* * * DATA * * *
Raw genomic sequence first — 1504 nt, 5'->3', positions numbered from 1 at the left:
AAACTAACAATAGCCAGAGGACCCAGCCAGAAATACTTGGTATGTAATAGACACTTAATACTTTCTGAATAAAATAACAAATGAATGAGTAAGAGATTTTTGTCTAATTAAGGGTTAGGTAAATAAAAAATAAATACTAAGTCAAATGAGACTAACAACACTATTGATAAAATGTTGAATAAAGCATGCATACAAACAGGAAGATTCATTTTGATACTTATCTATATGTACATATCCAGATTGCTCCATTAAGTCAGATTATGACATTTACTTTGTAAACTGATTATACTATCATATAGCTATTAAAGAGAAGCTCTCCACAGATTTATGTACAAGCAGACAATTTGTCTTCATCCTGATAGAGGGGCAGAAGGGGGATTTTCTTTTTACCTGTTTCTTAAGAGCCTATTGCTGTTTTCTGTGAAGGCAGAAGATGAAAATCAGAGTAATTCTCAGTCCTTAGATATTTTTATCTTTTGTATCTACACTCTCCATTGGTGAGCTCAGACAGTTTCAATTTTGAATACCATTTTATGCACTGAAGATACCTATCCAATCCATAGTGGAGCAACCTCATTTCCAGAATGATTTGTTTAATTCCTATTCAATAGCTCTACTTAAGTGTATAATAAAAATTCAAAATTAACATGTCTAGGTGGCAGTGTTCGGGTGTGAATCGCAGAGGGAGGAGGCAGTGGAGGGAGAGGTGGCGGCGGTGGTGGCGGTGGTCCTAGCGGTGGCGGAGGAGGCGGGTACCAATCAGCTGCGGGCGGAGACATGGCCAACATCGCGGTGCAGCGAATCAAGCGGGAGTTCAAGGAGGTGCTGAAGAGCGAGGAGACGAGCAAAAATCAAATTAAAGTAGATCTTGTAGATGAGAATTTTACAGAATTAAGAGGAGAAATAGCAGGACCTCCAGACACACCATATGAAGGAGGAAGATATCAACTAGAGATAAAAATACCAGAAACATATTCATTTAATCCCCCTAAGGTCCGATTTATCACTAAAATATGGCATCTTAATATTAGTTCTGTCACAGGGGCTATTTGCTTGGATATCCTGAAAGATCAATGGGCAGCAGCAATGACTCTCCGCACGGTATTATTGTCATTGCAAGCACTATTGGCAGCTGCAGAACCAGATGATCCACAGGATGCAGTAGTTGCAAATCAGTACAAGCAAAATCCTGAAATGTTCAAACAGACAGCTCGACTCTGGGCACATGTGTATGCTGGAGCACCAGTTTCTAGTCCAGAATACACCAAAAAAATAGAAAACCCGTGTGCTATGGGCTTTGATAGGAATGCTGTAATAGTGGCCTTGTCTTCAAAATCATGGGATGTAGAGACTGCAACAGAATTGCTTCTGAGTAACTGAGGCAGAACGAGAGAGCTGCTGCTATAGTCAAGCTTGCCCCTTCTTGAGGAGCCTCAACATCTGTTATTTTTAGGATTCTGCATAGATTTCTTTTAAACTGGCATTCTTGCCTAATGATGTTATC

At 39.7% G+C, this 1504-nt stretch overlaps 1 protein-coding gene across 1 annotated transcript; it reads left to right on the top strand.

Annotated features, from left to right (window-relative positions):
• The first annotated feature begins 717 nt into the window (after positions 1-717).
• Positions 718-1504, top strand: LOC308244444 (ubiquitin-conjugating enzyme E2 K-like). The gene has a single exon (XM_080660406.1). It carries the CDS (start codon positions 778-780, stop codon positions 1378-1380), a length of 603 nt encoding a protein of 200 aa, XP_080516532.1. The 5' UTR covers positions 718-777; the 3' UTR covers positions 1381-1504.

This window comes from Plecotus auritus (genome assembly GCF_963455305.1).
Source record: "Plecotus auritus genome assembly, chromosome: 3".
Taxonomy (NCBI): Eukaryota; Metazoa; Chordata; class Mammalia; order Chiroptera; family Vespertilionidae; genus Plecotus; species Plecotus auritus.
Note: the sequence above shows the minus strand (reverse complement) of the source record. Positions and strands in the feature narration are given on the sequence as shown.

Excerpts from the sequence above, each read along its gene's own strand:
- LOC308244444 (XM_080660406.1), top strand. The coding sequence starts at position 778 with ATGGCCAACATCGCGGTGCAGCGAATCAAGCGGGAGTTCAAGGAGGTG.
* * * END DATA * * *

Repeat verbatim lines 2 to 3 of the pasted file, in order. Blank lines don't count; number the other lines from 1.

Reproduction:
AAACTAACAATAGCCAGAGGACCCAGCCAGAAATACTTGGTATGTAATAGACACTTAATACTTTCTGAATAAAATAACAAATGAATGAGTAAGAGATTTTTGTCTAATTAAGGGTTAGGTAAATAAAAAATAAATACTAAGTCAAATGAGACTAACAACACTATTGATAAAATGTTGAATAAAGCATGCATACAAACAGGAAGATTCATTTTGATACTTATCTATATGTACATATCCAGATTGCTCCATTAAGTCAGATTATGACATTTACTTTGTAAACTGATTATACTATCATATAGCTATTAAAGAGAAGCTCTCCACAGATTTATGTACAAGCAGACAATTTGTCTTCATCCTGATAGAGGGGCAGAAGGGGGATTTTCTTTTTACCTGTTTCTTAAGAGCCTATTGCTGTTTTCTGTGAAGGCAGAAGATGAAAATCAGAGTAATTCTCAGTCCTTAGATATTTTTATCTTTTGTATCTACACTCTCCATTGGTGAGCTCAGACAGTTTCAATTTTGAATACCATTTTATGCACTGAAGATACCTATCCAATCCATAGTGGAGCAACCTCATTTCCAGAATGATTTGTTTAATTCCTATTCAATAGCTCTACTTAAGTGTATAATAAAAATTCAAAATTAACATGTCTAGGTGGCAGTGTTCGGGTGTGAATCGCAGAGGGAGGAGGCAGTGGAGGGAGAGGTGGCGGCGGTGGTGGCGGTGGTCCTAGCGGTGGCGGAGGAGGCGGGTACCAATCAGCTGCGGGCGGAGACATGGCCAACATCGCGGTGCAGCGAATCAAGCGGGAGTTCAAGGAGGTGCTGAAGAGCGAGGAGACGAGCAAAAATCAAATTAAAGTAGATCTTGTAGATGAGAATTTTACAGAATTAAGAGGAGAAATAGCAGGACCTCCAGACACACCATATGAAGGAGGAAGATATCAACTAGAGATAAAAATACCAGAAACATATTCATTTAATCCCCCTAAGGTCCGATTTATCACTAAAATATGGCATCTTAATATTAGTTCTGTCACAGGGGCTATTTGCTTGGATATCCTGAAAGATCAATGGGCAGCAGCAATGACTCTCCGCACGGTATTATTGTCATTGCAAGCACTATTGGCAGCTGCAGAACCAGATGATCCACAGGATGCAGTAGTTGCAAATCAGTACAAGCAAAATCCTGAAATGTTCAAACAGACAGCTCGACTCTGGGCACATGTGTATGCTGGAGCACCAGTTTCTAGTCCAGAATACACCAAAAAAATAGAAAACCCGTGTGCTATGGGCTTTGATAGGAATGCTGTAATAGTGGCCTTGTCTTCAAAATCATGGGATGTAGAGACTGCAACAGAATTGCTTCTGAGTAACTGAGGCAGAACGAGAGAGCTGCTGCTATAGTCAAGCTTGCCCCTTCTTGAGGAGCCTCAACATCTGTTATTTTTAGGATTCTGCATAGATTTCTTTTAAACTGGCATTCTTGCCTAATGATGTTATC

At 39.7% G+C, this 1504-nt stretch overlaps 1 protein-coding gene across 1 annotated transcript; it reads left to right on the top strand.